Wednesday, May 2, 2018

What Do You Do When You're Stuck After Writing a Few Chapters?

Jill Williamson is a chocolate loving, daydreaming, creator of kingdoms. She writes weird books in lots of weird genres like fantasy (Blood of Kings and Kinsman Chronicles), science fiction (Replication), and dystopian (The Safe Lands trilogy). She has a podcast/vlog at You can also find Jill on InstagramFacebookTwitterPinterest, or on her author website. Tagboth (Tag for short) is a goldhorn dragon from Belfaylinn, a hidden fantasy realm on the western end of the Sargasso Sea. Jill is working on the first book of this tale for this year's Grow an Author series.

There is one question I have been hearing a lot lately either in emails or in person, and it's some variation of "What do I do when I'm stuck after only a few chapters?"

That's a hard question to answer without knowing more about your story, so here is a list of ideas to help. This summary comes from this week's Storyworld Shorts video, which you can watch by clicking here.

1. If you've never written a novel, you might try to complete shorter stories first. Once you get good at shorter stories, you could work on writing some longer ones.

2. Ask yourself some questions:
      -"Who is my main character?" Make sure you have a clear main character that the reader can root for.
      -"What does my main character (my hero) want?" You need to know what your main character wants in the story to be able to know how he will behave in each scene.
      -"What is the story question (story goal)?" Your main character needs to have a goal that will last until the story is done. Frodo making the decision to hold onto the One Ring isn't "story goal" enough. It's when he decides to carry the ring all the way to Mount Doom to destroy it that we have a strong story goal. It's important to define the story goal early on so your readers know what to root for as they read.
      -"What are the stakes?" What happens if your hero fails to achieve the story goal? It needs to be something worse than getting a failing grade in a class. You don't have to put the fate of the world at risk, but do keep in mind that the higher the stakes, the more invested your reader becomes.

3. Examine (and strengthen) your plot structure. If could be that taking a look at your plot structure will help you see where you have plot holes.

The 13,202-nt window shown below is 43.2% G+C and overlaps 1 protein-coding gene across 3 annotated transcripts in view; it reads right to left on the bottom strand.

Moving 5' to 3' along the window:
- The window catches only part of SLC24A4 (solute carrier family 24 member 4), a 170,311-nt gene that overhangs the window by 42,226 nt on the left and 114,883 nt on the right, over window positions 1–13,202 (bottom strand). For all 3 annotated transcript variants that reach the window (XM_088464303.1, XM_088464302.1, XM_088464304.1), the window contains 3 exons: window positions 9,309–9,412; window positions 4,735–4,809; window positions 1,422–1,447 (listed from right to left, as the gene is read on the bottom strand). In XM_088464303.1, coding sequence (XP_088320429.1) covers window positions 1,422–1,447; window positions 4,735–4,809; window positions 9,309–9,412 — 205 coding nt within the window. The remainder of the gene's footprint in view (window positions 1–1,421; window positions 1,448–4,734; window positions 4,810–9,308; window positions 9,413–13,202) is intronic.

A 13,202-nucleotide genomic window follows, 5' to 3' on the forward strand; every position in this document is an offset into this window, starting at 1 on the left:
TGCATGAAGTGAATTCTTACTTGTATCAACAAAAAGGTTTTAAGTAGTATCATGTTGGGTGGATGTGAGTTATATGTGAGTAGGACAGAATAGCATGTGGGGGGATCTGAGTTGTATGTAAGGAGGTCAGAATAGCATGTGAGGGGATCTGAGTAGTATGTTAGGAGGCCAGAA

4. Get to know your character better. You can't write much about a person you don't know very well. Dig deeper into your hero's backstory. Create parents, siblings, friends, a boss, habits, likes and dislikes, lies he believes . . . make sure you come up with all the ingredients you need to create a character who feels read to your reader. 

5. Spend more time building your storyworld. If you're writing fantasy or science fiction, sometimes you can get stuck when you don't know enough about your world. Depending on your plot, you might need to spend some more time brainstorming a certain storyworld element, like: government, history, weapons, magic, culture, creatures, etc.

6. Use Try/Fail cycles to keep things moving. Try/Fail cycles can help you get un-stuck by answering a simple question in one of two ways. First, define what your character wants. Then ask whether or not he will succeed? The answer is one of these two: "Yes, but . . ." or "No, and . . ." 

For example: My character wakes up late. Will he make it to school in time?

Yes, but he misses the bus and has to walk.

No, and he locked himself out of the house, so now he's stuck outside.
You can continue this cycle by again asking what he wants, then answering the question of will he succeed with the "Yes, but . . ." or "No, and . . ." replies.

7. Try Stephanie's index card trick in which you make three stacks of cards, one with character names, one with settings, and one with plot situations. Then shuffle and draw one of each until the combination sparks an idea for a new scene.

I hope these ideas help you find a way past where you're stuck and get you back into the story.

Did I miss anything? What do you do when you're stuck? Share in the comments.


  1. Thanks for this post - I really appreciate the tips and tricks you've collected in it!

    Sometimes I get stuck because I haven't made the story thick if I add a sub-plot that affects the character - such as a secondary goal they have to work towards - that allows for more alternation and variety in the story. As well as improving the try/fail cycle!

    Thanks again,

    1. Thanks, Hannah! Adding a subplot is a great idea. :-)